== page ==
People who have kidney disease are at risk for developing vitamin B6 deficiency. This is because their kidneys cannot properly absorb some nutrients from their diet or eliminate them when the body no longer needs them. This can lead to serious health problems, such as seizures and kidney failure if left untreated.


People with low levels of vitamin B6 in their bodies are more likely to develop depression than those with normal levels. This is because the nutrient helps to regulate serotonin production, which plays a role in mood regulation.

Vitamin b6 deficiency

Signs and Symptoms of Vitamin B6 Deficiency

The symptoms of a vitamin B6 deficiency can vary from one person to another, but they generally include:

Tiredness and Lack of Energy

A vitamin B6 deficiency can make you feel unusually tired and sluggish. One big reason is that it helps your body produce hemoglobin—the protein in red blood cells that carries oxygen throughout the body.

If your cells do not get enough oxygen because there are too few red blood cells in circulation, you may feel tired and weak. In addition, the vitamin helps your body metabolize carbohydrates and fat for energy. If you do not get enough B6 in your diet, your cells may not be able to use these nutrients as effectively. This can make it harder for you to think clearly or stay active throughout the day.

Acne and Breakout

If you have acne or breakouts, it could be because of a B vitamin deficiency. The B vitamins, including B6, are essential for your skin to function normally.

They help regulate oil production and control inflammation in the body. If you do not get enough of these nutrients, they may be unable to do their job properly. This can cause your skin to become oily and clog up your pores. It will also lead to breakouts and acne.

Moreover, when you are deficient in B6, it can take longer for your body to eliminate toxins from your system. This can cause an increase in oil production and inflammation that triggers acne outbreaks and other skin problems such as eczema or psoriasis.

Mood Changes

Vitamin B6 is an essential nutrient that helps control your mood, energy level, and sleep quality. It also helps your body maintain proper function of the nervous system and brain.

Vitamin B6 deficiency has been linked to anxiety disorders and depression. A study found that people with low levels of vitamin B6 had a higher risk of developing depression than those who had normal levels.

People with severe vitamin B6 deficiency were also more likely to have symptoms of depression, such as fatigue, weight loss, and sleep problems.

Tingling and Pain in Hands and Feet

One of the most common symptoms of vitamin B6 deficiency is tingling and numbness in the hands and feet. This can also be accompanied by burning sensations. It may also be worse when exposed to cold temperatures. The symptoms tend to worsen at night, which can make it difficult for people to sleep.


Seizures are one of the most common signs of vitamin B6 deficiency. The seizures caused by this deficiency are generally very mild and don’t last long. They’re usually characterized by a brief loss of consciousness. Seizures may also cause muscle cramps or jerking movements on one side of the body.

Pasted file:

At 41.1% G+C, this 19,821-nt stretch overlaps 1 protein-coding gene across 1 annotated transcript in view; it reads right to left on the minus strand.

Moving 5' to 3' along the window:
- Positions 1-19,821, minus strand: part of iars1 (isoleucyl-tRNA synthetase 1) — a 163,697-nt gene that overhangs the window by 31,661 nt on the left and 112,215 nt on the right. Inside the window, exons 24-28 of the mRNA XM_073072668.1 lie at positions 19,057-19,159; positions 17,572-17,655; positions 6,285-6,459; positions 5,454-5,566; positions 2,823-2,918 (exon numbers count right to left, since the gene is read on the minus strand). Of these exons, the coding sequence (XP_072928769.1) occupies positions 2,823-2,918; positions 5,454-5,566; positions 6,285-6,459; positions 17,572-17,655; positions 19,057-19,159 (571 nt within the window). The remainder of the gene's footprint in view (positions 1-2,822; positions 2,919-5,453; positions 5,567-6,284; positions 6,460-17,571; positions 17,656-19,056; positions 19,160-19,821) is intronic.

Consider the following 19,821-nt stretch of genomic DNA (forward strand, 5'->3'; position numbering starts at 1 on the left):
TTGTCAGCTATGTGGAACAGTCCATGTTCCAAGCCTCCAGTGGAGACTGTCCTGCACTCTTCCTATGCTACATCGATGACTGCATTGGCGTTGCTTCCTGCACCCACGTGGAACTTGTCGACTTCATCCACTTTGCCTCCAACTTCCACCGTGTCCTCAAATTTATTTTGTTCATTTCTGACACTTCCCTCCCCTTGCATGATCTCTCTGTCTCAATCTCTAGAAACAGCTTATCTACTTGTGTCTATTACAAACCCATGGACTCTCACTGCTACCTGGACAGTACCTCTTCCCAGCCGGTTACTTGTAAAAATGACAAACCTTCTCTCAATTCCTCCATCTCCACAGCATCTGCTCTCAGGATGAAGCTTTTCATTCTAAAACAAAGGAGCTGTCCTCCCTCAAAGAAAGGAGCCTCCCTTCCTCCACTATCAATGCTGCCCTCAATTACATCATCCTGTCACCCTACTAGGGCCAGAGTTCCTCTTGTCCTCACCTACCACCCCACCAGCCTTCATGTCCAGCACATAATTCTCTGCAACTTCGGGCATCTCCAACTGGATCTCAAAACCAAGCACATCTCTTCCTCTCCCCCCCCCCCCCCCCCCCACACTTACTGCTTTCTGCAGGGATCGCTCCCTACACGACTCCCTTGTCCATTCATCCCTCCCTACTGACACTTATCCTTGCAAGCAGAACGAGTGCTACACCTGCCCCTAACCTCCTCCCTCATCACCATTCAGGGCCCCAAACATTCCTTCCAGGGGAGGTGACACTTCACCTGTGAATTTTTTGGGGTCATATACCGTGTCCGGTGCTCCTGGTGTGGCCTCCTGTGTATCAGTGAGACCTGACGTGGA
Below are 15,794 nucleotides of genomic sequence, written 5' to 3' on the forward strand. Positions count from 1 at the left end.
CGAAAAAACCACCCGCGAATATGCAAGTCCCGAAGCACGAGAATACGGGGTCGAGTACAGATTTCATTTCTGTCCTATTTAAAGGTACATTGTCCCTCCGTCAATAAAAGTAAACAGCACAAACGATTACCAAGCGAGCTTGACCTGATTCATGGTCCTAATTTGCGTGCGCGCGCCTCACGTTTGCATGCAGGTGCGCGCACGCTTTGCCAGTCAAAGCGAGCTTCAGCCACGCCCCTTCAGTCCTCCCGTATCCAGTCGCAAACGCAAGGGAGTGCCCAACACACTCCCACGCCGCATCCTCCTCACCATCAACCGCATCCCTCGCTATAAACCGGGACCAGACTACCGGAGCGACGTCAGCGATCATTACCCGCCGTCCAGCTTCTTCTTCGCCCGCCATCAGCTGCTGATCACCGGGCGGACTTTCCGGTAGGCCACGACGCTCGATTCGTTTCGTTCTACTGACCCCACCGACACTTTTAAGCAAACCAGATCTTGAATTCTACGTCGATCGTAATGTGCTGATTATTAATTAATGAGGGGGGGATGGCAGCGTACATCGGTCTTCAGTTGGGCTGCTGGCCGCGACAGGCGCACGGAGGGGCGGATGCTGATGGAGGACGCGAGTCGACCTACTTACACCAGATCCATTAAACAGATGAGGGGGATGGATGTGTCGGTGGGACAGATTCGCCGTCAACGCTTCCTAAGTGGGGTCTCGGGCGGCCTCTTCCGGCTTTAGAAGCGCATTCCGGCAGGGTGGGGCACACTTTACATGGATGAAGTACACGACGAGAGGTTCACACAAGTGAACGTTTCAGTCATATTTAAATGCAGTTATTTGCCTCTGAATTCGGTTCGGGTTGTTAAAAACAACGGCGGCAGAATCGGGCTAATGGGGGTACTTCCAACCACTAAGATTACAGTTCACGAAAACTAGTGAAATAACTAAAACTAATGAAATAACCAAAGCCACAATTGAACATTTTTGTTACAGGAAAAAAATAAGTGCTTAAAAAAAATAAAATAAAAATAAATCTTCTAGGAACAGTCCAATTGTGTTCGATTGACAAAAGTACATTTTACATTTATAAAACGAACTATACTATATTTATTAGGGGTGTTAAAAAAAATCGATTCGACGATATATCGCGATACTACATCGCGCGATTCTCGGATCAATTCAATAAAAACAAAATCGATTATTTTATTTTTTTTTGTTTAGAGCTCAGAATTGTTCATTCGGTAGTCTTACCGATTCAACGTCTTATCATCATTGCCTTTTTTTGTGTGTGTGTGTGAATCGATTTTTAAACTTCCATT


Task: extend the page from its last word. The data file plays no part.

Severe deficiency can lead to serious neurological problems such as dementia or psychosis. See your doctor immediately if you’re experiencing seizures or any other vitamin B6 deficiency symptoms.

How to Prevent Vitamin B6 Deficiency

There are several ways to prevent vitamin B6 deficiency, including:

Eat a balanced diet

Vitamin B6 comes from many different foods, including meats, fish, and whole grains. A mixed diet can help you get enough of this nutrient every day.

However, it’s important to remember that the body cannot absorb vitamin B6 from food unless your digestive system works properly. If you have a stomach disorder or another condition that affects digestion, you may need more vitamin B6 than others.

Take a multivitamin every day

Multivitamins usually contain small amounts of vitamin B6 to help meet your daily needs. You should take only one multivitamin at a time because it may be harmful to you if you take more than one at once.

Avoid alcohol and coffee

Alcohol and coffee can interfere with the absorption of vitamin B6. Avoid caffeinated drinks for at least 4 hours before and after taking your multivitamin. If you drink alcohol regularly, consider taking a vitamin B6 supplement to compensate for your missing.

Get enough protein

Protein helps your body absorb vitamin B6. Eating more high-protein foods like fish, poultry, and lean meats can help you get the amount of this nutrient you need. If you’re lactose intolerant, try taking a lactose-free milk powder or drinking soy milk instead of regular milk.

Bottom Line

Vitamin B6 deficiency is more common than you might think and can take many forms. Since it’s largely preventable by simply eating a healthy diet, it’s one of those deficiencies we can avoid with little effort.

Of course, diet isn’t the only thing that matters when it comes to avoiding vitamin B6 deficiency. Be sure you’re getting enough of this key nutrient in your diet, and you’ll be on the right track to avoiding a number of potential unpleasant symptoms at the same time!